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Talking Trade blog

A world without the WTO


Published 05 March 2019

Last week I was on a panel for the Economist at the Asia Trade Summit called, “A World Without the WTO.” This week, still in Hong Kong, I’m participating in the American Chamber of Commerce’s annual meetings for Asia. In both locations, many have flatly stated that the global trade regime is broken and should be discarded. 

These are dangerous ideas for companies to adopt.  If firms do believe that the global trade regime, anchored on the World Trade Organization (WTO), is fundamentally broken and should be abandoned, business is in trouble.

Companies have forgotten how much the global trade regime matters to daily firm operations.  If it did, in fact, collapse, the result would be a disaster. 

The global trade rules are like air.  They have existed for so long that companies and consumers take them for granted.  They don’t even notice them any longer.  But, like air, if it suddenly went away, firms and consumers would discover to their great dismay that they actually like and need air (or the global trade system) very, very much.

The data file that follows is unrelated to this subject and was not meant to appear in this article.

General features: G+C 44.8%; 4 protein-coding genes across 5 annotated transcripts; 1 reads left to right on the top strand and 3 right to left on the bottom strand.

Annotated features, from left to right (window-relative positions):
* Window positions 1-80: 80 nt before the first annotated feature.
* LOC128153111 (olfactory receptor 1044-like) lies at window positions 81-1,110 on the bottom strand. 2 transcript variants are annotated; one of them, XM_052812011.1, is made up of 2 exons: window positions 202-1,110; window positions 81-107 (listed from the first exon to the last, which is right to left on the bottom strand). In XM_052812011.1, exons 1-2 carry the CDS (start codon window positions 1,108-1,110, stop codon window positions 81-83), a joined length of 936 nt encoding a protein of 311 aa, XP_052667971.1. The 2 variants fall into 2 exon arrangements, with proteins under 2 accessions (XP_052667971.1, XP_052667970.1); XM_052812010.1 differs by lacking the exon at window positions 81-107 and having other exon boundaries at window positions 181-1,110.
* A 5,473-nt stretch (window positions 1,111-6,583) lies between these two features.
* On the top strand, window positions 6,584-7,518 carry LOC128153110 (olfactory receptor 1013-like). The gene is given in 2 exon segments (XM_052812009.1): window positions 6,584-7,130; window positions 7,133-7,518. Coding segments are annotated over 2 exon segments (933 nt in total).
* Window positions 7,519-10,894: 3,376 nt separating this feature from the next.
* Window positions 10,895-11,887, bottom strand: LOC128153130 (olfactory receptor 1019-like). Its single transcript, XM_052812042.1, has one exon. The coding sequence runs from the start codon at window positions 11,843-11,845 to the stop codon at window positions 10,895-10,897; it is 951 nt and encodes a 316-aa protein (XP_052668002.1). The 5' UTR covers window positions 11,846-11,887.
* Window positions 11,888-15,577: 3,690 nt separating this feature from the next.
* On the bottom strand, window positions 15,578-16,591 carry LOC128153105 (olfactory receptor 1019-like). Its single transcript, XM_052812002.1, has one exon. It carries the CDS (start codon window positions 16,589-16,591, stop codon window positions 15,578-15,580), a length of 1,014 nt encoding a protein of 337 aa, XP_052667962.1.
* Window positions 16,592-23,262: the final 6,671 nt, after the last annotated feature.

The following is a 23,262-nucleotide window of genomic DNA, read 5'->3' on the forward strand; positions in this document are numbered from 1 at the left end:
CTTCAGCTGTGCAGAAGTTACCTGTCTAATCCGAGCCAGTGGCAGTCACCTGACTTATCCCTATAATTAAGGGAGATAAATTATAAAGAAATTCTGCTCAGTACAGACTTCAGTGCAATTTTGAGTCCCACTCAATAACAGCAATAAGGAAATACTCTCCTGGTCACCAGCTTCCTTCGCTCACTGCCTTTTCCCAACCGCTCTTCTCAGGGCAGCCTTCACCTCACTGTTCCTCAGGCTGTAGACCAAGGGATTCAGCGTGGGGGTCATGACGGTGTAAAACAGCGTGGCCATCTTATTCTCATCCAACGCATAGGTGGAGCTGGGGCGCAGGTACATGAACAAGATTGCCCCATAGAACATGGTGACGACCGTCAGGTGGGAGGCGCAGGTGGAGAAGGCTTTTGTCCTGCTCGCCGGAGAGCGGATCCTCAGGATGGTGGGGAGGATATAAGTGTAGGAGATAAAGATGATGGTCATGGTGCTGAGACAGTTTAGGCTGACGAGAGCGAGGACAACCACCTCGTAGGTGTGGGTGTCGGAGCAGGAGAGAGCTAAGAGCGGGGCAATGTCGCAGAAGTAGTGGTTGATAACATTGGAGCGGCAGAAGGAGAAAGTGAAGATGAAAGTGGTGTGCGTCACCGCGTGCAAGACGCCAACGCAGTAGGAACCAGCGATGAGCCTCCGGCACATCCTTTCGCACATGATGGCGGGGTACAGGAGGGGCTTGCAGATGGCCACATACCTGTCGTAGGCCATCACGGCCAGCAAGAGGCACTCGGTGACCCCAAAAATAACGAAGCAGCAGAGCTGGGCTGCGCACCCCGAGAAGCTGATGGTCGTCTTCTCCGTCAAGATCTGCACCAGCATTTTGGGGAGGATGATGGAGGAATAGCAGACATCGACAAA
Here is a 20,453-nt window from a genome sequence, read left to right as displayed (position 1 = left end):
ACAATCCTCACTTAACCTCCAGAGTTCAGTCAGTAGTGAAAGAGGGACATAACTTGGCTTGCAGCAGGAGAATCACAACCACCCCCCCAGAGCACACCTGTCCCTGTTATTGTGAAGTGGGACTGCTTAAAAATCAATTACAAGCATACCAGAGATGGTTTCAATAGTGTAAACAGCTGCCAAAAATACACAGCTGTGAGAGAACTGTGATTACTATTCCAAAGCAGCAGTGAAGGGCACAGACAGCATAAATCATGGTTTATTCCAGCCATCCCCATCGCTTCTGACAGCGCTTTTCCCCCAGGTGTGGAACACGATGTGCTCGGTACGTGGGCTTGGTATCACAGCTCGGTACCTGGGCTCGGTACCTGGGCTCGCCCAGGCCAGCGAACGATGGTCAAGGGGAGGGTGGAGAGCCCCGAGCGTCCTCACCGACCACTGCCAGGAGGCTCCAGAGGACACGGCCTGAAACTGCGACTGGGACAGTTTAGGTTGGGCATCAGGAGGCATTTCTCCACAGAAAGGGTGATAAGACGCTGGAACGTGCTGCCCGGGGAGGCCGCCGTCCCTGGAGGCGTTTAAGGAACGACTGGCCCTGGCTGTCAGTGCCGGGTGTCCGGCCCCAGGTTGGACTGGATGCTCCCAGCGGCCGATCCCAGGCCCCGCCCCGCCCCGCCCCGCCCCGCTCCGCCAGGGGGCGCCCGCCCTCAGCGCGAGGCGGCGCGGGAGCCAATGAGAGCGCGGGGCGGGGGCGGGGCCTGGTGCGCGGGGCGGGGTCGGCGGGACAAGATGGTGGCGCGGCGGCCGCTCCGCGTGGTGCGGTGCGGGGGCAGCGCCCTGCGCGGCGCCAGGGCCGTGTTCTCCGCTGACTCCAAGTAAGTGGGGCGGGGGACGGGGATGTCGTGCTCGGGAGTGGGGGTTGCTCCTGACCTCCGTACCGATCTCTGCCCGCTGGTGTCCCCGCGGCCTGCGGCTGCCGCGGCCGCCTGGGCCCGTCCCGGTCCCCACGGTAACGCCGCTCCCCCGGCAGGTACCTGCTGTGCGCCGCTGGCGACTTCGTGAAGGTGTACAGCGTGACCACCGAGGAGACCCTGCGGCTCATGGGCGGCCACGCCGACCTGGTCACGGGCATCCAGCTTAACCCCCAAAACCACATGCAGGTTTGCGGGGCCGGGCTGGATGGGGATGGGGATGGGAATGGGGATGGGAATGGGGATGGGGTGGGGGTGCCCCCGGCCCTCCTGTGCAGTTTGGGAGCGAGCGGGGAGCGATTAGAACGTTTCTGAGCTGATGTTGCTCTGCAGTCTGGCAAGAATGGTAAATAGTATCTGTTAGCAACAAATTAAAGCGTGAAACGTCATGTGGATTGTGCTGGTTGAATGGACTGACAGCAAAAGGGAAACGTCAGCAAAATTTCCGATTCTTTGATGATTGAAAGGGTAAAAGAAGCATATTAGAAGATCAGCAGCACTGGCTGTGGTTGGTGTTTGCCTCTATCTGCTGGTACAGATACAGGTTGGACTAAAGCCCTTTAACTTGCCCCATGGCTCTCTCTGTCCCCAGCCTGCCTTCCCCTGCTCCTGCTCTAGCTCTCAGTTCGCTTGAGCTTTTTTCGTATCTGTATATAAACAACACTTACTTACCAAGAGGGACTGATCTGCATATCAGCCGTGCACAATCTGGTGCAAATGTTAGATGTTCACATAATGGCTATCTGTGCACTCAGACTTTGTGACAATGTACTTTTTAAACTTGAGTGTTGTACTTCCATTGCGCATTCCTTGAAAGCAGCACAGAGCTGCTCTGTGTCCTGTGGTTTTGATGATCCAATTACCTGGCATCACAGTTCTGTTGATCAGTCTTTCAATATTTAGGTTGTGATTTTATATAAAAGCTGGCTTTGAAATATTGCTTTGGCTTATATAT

Why do firms need the WTO?  Start with the obvious issues.  Right now, 164 countries are constrained in what they can do with tariffs rates.  Up until this past year, WTO members did not just randomly hike tariffs overnight. 

Keeping tariffs consistent has allowed firms and customers to have stability and reduce risk.